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Home / Cricket / Ben Stokes on World Cup game vs India: Rohit-Virat stand mystifying, little or no intent from Dhoni

Ben Stokes on World Cup game vs India: Rohit-Virat stand mystifying, little or no intent from Dhoni

In his new book ‘On Fire’ published by Headline Books and distributed by Hachette India, Stokes analysed each of England’s games in the World Cup.

cricket Updated: May 26, 2020 19:16 IST
Press Trust of India
Press Trust of India
New Delhi
England's Ben Stokes (C) celebrates with teammates after taking the last wicket of South Africa's Imran Tahir and England win by 104 runs in the 2019 Cricket World Cup group stage match between England and South Africa at The Oval in London on May 30, 2019. (Photo by Ian KINGTON / AFP) / RESTRICTED TO EDITORIAL USE
England's Ben Stokes (C) celebrates with teammates after taking the last wicket of South Africa's Imran Tahir and England win by 104 runs in the 2019 Cricket World Cup group stage match between England and South Africa at The Oval in London on May 30, 2019. (Photo by Ian KINGTON / AFP) / RESTRICTED TO EDITORIAL USE(AFP)

England all-rounder Ben Stokes was baffled by India’s run-chasing strategy during their World Cup game last year in which he found Virat Kohli and Rohit Sharma’s approach “mystifying” and saw “no intent” from Mahendra Singh Dhoni during the run chase. In fact, Stokes called skipper Virat Kohli’s complaints about the “59 metre” boundary on one side “whingeing”. It was the game at Birmingham, where India were comprehensively beaten by 31 runs failing to chase England’s massive score of 337 for 7 last year.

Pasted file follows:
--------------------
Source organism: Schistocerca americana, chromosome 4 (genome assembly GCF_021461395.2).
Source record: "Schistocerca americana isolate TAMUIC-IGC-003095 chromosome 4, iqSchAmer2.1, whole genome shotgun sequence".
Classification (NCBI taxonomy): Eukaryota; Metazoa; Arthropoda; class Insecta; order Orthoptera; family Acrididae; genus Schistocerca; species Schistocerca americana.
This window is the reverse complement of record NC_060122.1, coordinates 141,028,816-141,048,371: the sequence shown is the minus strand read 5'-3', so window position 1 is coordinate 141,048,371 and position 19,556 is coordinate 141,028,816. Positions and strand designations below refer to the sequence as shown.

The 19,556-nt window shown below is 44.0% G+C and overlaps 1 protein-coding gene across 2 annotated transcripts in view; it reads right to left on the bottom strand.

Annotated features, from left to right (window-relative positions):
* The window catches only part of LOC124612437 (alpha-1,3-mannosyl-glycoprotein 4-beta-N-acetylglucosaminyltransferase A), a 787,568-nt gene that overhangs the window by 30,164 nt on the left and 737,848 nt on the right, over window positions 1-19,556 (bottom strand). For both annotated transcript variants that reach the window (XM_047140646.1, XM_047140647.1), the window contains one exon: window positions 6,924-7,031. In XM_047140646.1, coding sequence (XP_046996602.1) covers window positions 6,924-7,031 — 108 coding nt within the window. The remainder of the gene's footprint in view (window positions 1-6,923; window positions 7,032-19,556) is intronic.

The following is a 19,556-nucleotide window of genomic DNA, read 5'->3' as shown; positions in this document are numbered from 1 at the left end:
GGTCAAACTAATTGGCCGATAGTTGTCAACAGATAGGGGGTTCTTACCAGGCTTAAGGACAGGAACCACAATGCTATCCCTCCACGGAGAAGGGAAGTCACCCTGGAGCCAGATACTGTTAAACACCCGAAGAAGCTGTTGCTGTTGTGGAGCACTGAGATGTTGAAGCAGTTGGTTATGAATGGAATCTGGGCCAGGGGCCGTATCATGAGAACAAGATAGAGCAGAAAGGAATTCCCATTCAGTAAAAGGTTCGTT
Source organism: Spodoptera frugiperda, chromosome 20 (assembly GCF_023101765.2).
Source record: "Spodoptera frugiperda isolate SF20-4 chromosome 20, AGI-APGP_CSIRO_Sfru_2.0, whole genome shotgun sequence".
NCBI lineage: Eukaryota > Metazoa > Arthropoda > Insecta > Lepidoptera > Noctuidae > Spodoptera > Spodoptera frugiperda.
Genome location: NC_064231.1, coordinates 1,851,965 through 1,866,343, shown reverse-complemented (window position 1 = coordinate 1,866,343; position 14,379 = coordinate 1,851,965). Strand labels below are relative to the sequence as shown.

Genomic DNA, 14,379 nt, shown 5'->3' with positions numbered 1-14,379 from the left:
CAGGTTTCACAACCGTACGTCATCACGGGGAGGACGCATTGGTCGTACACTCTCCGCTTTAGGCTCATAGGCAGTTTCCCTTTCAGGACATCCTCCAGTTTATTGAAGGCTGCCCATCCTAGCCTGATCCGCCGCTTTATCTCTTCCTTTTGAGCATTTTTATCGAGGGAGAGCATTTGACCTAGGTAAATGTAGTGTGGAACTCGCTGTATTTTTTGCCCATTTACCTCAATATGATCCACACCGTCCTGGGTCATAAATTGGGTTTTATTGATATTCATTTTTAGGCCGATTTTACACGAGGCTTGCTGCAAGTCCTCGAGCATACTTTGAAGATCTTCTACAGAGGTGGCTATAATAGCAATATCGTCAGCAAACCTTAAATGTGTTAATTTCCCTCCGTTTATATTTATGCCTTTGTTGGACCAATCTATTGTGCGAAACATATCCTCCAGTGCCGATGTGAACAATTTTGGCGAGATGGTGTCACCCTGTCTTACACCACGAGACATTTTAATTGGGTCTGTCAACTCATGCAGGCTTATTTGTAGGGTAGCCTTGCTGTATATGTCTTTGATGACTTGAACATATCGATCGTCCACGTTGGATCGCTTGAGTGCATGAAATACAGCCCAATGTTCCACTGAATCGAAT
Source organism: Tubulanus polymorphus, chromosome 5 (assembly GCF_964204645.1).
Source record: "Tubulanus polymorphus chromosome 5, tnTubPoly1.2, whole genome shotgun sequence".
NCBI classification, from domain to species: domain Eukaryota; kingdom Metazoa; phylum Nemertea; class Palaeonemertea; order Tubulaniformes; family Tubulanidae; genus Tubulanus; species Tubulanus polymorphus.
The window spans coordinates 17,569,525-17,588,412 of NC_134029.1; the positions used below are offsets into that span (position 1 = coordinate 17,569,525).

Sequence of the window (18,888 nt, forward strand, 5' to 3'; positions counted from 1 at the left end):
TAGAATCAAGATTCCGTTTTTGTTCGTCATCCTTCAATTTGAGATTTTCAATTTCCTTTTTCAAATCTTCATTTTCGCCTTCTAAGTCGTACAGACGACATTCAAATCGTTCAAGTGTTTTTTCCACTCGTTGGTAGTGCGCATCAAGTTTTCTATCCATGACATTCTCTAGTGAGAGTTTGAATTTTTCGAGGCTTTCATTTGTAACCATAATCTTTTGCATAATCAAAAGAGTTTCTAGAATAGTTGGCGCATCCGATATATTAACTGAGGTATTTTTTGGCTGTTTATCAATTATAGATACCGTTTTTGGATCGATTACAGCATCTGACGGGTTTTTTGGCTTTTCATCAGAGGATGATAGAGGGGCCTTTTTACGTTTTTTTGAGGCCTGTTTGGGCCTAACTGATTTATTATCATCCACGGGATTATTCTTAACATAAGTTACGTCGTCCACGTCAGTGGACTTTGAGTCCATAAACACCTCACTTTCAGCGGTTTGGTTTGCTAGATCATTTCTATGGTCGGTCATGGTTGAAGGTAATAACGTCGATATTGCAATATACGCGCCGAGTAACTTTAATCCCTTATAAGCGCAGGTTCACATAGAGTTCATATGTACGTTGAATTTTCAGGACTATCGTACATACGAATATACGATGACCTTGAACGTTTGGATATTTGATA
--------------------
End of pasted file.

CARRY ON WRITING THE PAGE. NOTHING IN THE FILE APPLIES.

In his new book ‘On Fire’ published by Headline Books and distributed by Hachette India, Stokes analysed each of England’s games in the World Cup. “Arguably, the way MS Dhoni played when he came in with 112 runs needed from 11 overs was even stranger. He appeared more intent on singles than sixes. Even with a dozen balls remaining, India could still have won.

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“...there was little or no intent from him (Dhoni) or his partner Kedar Jadhav. To me, while victory is still possible you always go for broke,” Stokes wrote in his soon-to-be-published book. He revealed that the England dressing room felt that Dhoni tried to take it deep so that the run-rate remained intact. Dhoni remained unbeaten on 42 off 31 balls but most of the runs came in the last over when the match as a contest was over.

“There is a theory in our camp that Dhoni’s way of playing has always been the same. Even if India can’t win the game, he takes it right to the end to try to make sure that India’s run rate stays relatively healthy,” Stokes wrote. “His big thing has always been to give himself a chance of winning by being at the crease for the final over, but he generally likes to stick around to get as close to a target as possible even in a losing cause.”

In fact, England’s new ball bowlers Chris Wokes and Jofra Archer kept a tight leash on Rohit and Kohli as they consumed nearly 27 overs for their 138-run stand.

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“The way Rohit Sharma and Virat Kohli played was mystifying. I know that we bowled brilliantly well during this period, but the way they went about their batting just seemed bizarre. “They allowed their team to get so far behind the game. They showed no desire to put any pressure back onto our team, content instead to just drift along, a tactic that was clearly playing into our hands.”

Stokes also wrote that Kohli’s explanation about short boundaries sounded a “bit weird” to him. “Yet it was weird to hear India captain Kohli whingeing about the size of the boundaries at the post- match presentation ceremony. “I have never heard such a bizarre complaint after a match. It’s actually the worst complaint you could ever make.

“Both teams have to bat out there, and get the same number of balls, so how can the playing area’s dimensions be an advantage to one team or the other?,” he further wrote.

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